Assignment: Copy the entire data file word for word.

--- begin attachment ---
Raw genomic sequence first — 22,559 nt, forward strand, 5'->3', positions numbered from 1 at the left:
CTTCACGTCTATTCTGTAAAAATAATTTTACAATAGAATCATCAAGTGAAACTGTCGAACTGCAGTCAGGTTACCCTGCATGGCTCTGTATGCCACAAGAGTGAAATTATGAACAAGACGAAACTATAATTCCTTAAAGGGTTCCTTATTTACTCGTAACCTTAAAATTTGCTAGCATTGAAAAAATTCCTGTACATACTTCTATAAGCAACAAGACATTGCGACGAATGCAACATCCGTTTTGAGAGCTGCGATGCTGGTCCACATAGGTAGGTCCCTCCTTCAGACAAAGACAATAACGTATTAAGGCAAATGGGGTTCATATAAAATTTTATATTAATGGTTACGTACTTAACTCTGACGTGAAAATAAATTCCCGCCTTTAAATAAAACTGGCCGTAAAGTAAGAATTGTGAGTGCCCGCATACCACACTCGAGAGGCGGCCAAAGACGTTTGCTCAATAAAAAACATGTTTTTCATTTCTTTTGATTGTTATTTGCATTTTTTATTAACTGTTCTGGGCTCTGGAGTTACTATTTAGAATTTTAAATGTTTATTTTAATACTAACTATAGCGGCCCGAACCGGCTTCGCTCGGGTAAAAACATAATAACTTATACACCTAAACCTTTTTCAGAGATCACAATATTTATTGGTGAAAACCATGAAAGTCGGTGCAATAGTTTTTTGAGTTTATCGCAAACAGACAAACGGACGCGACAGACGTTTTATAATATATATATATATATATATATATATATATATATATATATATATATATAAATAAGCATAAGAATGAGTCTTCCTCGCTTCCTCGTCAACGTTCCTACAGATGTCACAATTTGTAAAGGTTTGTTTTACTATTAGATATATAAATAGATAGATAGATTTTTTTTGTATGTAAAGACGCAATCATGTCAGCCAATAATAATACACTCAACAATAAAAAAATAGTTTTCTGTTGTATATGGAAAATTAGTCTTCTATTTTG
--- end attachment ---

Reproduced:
Raw genomic sequence first — 22,559 nt, forward strand, 5'->3', positions numbered from 1 at the left:
CTTCACGTCTATTCTGTAAAAATAATTTTACAATAGAATCATCAAGTGAAACTGTCGAACTGCAGTCAGGTTACCCTGCATGGCTCTGTATGCCACAAGAGTGAAATTATGAACAAGACGAAACTATAATTCCTTAAAGGGTTCCTTATTTACTCGTAACCTTAAAATTTGCTAGCATTGAAAAAATTCCTGTACATACTTCTATAAGCAACAAGACATTGCGACGAATGCAACATCCGTTTTGAGAGCTGCGATGCTGGTCCACATAGGTAGGTCCCTCCTTCAGACAAAGACAATAACGTATTAAGGCAAATGGGGTTCATATAAAATTTTATATTAATGGTTACGTACTTAACTCTGACGTGAAAATAAATTCCCGCCTTTAAATAAAACTGGCCGTAAAGTAAGAATTGTGAGTGCCCGCATACCACACTCGAGAGGCGGCCAAAGACGTTTGCTCAATAAAAAACATGTTTTTCATTTCTTTTGATTGTTATTTGCATTTTTTATTAACTGTTCTGGGCTCTGGAGTTACTATTTAGAATTTTAAATGTTTATTTTAATACTAACTATAGCGGCCCGAACCGGCTTCGCTCGGGTAAAAACATAATAACTTATACACCTAAACCTTTTTCAGAGATCACAATATTTATTGGTGAAAACCATGAAAGTCGGTGCAATAGTTTTTTGAGTTTATCGCAAACAGACAAACGGACGCGACAGACGTTTTATAATATATATATATATATATATATATATATATATATATATATATATATATAAATAAGCATAAGAATGAGTCTTCCTCGCTTCCTCGTCAACGTTCCTACAGATGTCACAATTTGTAAAGGTTTGTTTTACTATTAGATATATAAATAGATAGATAGATTTTTTTTGTATGTAAAGACGCAATCATGTCAGCCAATAATAATACACTCAACAATAAAAAAATAGTTTTCTGTTGTATATGGAAAATTAGTCTTCTATTTTG